Make no bones about it, Everton have made an appalling start to the season. Pre-season delivered so much promise but they have fallen from the tree like grease lightning, with an insultingly easy sequence of pre-season fixtures including Brisbane Roar and Everton Chile contributing to their looming demise.
Fingers are being pointed in all directions, with manager David Moyes naturally taking most of the flack. Some of the players are also being slated as having a bad attitude, poor ability, or both. In particular, £15m man Marouane Fellaini has his critics, whose scathing approach has been somewhat justified by Fellaini’s below par attitude in recent games (such as stropping towards the tunnel in last night’s embarrassing exit to Brentford).
Other players in this unfavourable mix are £11.25m Ayegbeni Yakubu, who could get on Britain’s Got Talent with his impression of a barrage balloon, and Mikel Arteta who has failed to deliver a single decent free kick or corner this season, defying any justification for a £70,000 per week wage. With The Toffees truly in the mire, things could still be worse – and so, let us delve into the sewers of transfer horlicks horror to make things look slightly better. Any laugh is a good laugh at present…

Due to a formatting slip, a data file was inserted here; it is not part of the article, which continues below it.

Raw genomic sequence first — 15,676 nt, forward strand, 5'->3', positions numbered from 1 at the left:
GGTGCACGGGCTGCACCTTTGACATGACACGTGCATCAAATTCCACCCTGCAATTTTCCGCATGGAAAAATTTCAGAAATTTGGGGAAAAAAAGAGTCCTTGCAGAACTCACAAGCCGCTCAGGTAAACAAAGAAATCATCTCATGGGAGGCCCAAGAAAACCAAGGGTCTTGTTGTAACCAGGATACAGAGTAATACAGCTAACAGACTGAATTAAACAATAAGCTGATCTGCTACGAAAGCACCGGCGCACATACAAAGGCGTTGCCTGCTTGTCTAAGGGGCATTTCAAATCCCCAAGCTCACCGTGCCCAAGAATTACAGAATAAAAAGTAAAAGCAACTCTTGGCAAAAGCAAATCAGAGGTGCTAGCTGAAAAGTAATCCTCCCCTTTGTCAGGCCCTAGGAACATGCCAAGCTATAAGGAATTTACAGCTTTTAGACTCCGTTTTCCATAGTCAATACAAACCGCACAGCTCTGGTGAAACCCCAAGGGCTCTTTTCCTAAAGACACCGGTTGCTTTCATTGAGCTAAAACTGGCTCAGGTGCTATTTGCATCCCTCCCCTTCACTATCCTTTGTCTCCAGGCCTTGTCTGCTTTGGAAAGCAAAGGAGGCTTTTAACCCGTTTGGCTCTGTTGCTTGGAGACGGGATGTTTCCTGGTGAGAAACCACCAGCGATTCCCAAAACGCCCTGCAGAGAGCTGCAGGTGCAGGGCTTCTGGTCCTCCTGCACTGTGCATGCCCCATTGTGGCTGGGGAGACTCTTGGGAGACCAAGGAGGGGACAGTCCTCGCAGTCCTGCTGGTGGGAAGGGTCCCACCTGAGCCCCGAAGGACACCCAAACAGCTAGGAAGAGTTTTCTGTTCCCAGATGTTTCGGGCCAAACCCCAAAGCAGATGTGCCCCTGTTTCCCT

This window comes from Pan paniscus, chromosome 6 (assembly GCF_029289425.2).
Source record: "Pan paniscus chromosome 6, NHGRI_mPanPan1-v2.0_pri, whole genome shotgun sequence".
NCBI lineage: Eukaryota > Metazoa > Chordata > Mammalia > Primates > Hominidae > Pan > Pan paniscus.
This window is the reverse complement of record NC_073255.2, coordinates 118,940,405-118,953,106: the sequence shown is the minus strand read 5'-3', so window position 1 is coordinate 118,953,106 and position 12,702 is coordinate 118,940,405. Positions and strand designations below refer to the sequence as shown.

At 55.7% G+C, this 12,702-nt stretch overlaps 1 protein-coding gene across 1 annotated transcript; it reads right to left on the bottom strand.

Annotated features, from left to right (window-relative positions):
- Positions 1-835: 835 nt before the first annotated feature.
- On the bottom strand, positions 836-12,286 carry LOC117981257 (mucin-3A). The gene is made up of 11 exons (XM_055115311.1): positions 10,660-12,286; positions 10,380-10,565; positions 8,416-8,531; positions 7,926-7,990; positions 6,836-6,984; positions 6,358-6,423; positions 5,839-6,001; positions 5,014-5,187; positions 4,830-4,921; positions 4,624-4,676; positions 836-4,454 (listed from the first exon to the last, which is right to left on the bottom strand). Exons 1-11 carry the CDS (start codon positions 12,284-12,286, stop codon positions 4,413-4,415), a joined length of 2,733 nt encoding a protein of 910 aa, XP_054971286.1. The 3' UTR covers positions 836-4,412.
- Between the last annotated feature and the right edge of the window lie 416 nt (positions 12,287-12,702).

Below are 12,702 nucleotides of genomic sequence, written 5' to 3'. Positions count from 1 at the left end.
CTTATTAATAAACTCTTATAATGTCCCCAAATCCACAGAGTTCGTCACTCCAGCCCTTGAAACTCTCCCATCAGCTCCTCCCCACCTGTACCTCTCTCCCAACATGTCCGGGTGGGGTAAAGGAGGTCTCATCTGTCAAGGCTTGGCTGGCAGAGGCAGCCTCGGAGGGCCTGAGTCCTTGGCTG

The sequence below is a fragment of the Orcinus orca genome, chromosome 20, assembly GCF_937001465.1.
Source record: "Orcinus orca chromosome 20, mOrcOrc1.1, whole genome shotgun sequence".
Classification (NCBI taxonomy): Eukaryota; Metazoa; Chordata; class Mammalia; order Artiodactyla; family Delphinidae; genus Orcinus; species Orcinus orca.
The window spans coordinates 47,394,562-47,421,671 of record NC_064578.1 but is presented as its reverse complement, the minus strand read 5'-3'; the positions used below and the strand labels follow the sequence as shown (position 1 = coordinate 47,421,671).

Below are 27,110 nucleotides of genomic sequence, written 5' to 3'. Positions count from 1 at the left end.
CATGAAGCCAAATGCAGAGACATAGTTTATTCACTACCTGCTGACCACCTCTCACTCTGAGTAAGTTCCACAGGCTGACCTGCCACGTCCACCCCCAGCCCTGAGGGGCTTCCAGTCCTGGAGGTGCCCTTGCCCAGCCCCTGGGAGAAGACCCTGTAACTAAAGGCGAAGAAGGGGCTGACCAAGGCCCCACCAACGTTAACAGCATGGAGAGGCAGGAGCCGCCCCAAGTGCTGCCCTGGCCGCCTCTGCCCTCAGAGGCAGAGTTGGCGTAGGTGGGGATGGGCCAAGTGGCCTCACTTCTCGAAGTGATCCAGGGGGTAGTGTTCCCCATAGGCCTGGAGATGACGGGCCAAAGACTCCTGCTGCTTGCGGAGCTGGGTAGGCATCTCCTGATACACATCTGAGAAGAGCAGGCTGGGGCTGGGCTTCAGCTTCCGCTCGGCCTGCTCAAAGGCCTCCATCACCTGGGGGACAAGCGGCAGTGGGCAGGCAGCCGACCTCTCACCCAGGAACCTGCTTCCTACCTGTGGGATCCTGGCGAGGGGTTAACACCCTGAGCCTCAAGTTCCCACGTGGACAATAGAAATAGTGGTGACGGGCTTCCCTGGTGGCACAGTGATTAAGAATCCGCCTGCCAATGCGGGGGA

At five we have the irresistibly talented Simon Davies, and although that was the case at Tottenham and continues to be with Fulham, his time at Everton was the filling in an excrement sandwich. After scoring a poacher’s goal against Udinese in the 2005/06 pre season, he was woefully outclassed by the likes of Juan Pablo Sorin and Alessandro Tacchinardi in that disastrous tie against Villarreal which saw Everton blow their only chance of glory.